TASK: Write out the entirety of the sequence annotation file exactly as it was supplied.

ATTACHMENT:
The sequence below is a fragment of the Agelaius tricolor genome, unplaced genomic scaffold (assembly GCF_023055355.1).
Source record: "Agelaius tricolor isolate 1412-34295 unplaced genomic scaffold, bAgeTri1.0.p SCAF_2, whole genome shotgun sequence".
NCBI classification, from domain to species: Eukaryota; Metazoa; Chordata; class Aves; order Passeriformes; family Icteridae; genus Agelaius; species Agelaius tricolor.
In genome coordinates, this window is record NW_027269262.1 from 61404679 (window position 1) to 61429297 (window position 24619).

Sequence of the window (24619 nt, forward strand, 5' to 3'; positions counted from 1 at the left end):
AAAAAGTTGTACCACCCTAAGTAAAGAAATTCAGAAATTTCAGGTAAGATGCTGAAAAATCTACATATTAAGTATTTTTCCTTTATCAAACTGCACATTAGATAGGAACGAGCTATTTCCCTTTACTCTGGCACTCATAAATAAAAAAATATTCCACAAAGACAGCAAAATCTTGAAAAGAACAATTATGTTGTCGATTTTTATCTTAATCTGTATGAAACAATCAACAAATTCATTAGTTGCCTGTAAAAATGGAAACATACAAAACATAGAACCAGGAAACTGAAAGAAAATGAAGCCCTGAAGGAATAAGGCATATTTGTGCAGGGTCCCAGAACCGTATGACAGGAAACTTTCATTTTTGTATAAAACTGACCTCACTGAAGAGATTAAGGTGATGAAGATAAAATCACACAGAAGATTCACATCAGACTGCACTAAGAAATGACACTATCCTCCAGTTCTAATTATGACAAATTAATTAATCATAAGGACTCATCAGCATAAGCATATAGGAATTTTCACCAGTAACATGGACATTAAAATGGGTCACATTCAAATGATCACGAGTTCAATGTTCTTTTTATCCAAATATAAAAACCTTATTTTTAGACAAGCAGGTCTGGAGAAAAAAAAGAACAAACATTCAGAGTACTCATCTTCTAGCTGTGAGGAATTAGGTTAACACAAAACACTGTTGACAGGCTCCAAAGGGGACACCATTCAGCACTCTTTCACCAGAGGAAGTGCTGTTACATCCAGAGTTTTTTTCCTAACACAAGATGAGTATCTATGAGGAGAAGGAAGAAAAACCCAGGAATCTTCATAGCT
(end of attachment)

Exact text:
The sequence below is a fragment of the Agelaius tricolor genome, unplaced genomic scaffold (assembly GCF_023055355.1).
Source record: "Agelaius tricolor isolate 1412-34295 unplaced genomic scaffold, bAgeTri1.0.p SCAF_2, whole genome shotgun sequence".
NCBI classification, from domain to species: Eukaryota; Metazoa; Chordata; class Aves; order Passeriformes; family Icteridae; genus Agelaius; species Agelaius tricolor.
In genome coordinates, this window is record NW_027269262.1 from 61404679 (window position 1) to 61429297 (window position 24619).

Sequence of the window (24619 nt, forward strand, 5' to 3'; positions counted from 1 at the left end):
AAAAAGTTGTACCACCCTAAGTAAAGAAATTCAGAAATTTCAGGTAAGATGCTGAAAAATCTACATATTAAGTATTTTTCCTTTATCAAACTGCACATTAGATAGGAACGAGCTATTTCCCTTTACTCTGGCACTCATAAATAAAAAAATATTCCACAAAGACAGCAAAATCTTGAAAAGAACAATTATGTTGTCGATTTTTATCTTAATCTGTATGAAACAATCAACAAATTCATTAGTTGCCTGTAAAAATGGAAACATACAAAACATAGAACCAGGAAACTGAAAGAAAATGAAGCCCTGAAGGAATAAGGCATATTTGTGCAGGGTCCCAGAACCGTATGACAGGAAACTTTCATTTTTGTATAAAACTGACCTCACTGAAGAGATTAAGGTGATGAAGATAAAATCACACAGAAGATTCACATCAGACTGCACTAAGAAATGACACTATCCTCCAGTTCTAATTATGACAAATTAATTAATCATAAGGACTCATCAGCATAAGCATATAGGAATTTTCACCAGTAACATGGACATTAAAATGGGTCACATTCAAATGATCACGAGTTCAATGTTCTTTTTATCCAAATATAAAAACCTTATTTTTAGACAAGCAGGTCTGGAGAAAAAAAAGAACAAACATTCAGAGTACTCATCTTCTAGCTGTGAGGAATTAGGTTAACACAAAACACTGTTGACAGGCTCCAAAGGGGACACCATTCAGCACTCTTTCACCAGAGGAAGTGCTGTTACATCCAGAGTTTTTTTCCTAACACAAGATGAGTATCTATGAGGAGAAGGAAGAAAAACCCAGGAATCTTCATAGCT